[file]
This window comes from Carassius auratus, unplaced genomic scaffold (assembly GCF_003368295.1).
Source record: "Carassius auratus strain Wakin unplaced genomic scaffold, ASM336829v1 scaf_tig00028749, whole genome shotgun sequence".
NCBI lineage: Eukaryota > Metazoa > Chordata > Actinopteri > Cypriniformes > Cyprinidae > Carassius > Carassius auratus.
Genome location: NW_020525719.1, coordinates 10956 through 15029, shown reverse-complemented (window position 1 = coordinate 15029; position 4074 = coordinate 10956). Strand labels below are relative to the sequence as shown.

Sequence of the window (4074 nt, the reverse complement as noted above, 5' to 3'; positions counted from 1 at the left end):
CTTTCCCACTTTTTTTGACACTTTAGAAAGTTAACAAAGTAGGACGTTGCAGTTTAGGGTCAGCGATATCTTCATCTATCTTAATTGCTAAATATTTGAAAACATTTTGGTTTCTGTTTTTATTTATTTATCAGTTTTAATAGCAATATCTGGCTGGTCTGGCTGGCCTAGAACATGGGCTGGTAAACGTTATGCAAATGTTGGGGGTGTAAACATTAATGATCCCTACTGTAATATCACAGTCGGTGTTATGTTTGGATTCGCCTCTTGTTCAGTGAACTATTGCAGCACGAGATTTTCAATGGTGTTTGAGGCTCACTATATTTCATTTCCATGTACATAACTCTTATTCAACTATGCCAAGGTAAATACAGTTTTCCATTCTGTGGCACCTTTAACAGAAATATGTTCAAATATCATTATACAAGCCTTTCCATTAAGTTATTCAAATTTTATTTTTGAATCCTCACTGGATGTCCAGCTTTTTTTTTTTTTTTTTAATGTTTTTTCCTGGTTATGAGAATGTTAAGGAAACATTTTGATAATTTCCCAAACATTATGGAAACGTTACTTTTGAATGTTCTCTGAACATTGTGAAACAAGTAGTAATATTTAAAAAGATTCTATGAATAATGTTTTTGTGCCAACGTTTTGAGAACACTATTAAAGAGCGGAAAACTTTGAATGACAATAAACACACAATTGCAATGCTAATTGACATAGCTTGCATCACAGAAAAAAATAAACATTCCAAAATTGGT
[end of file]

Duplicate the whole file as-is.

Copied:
This window comes from Carassius auratus, unplaced genomic scaffold (assembly GCF_003368295.1).
Source record: "Carassius auratus strain Wakin unplaced genomic scaffold, ASM336829v1 scaf_tig00028749, whole genome shotgun sequence".
NCBI lineage: Eukaryota > Metazoa > Chordata > Actinopteri > Cypriniformes > Cyprinidae > Carassius > Carassius auratus.
Genome location: NW_020525719.1, coordinates 10956 through 15029, shown reverse-complemented (window position 1 = coordinate 15029; position 4074 = coordinate 10956). Strand labels below are relative to the sequence as shown.

Sequence of the window (4074 nt, the reverse complement as noted above, 5' to 3'; positions counted from 1 at the left end):
CTTTCCCACTTTTTTTGACACTTTAGAAAGTTAACAAAGTAGGACGTTGCAGTTTAGGGTCAGCGATATCTTCATCTATCTTAATTGCTAAATATTTGAAAACATTTTGGTTTCTGTTTTTATTTATTTATCAGTTTTAATAGCAATATCTGGCTGGTCTGGCTGGCCTAGAACATGGGCTGGTAAACGTTATGCAAATGTTGGGGGTGTAAACATTAATGATCCCTACTGTAATATCACAGTCGGTGTTATGTTTGGATTCGCCTCTTGTTCAGTGAACTATTGCAGCACGAGATTTTCAATGGTGTTTGAGGCTCACTATATTTCATTTCCATGTACATAACTCTTATTCAACTATGCCAAGGTAAATACAGTTTTCCATTCTGTGGCACCTTTAACAGAAATATGTTCAAATATCATTATACAAGCCTTTCCATTAAGTTATTCAAATTTTATTTTTGAATCCTCACTGGATGTCCAGCTTTTTTTTTTTTTTTTTAATGTTTTTTCCTGGTTATGAGAATGTTAAGGAAACATTTTGATAATTTCCCAAACATTATGGAAACGTTACTTTTGAATGTTCTCTGAACATTGTGAAACAAGTAGTAATATTTAAAAAGATTCTATGAATAATGTTTTTGTGCCAACGTTTTGAGAACACTATTAAAGAGCGGAAAACTTTGAATGACAATAAACACACAATTGCAATGCTAATTGACATAGCTTGCATCACAGAAAAAAATAAACATTCCAAAATTGGT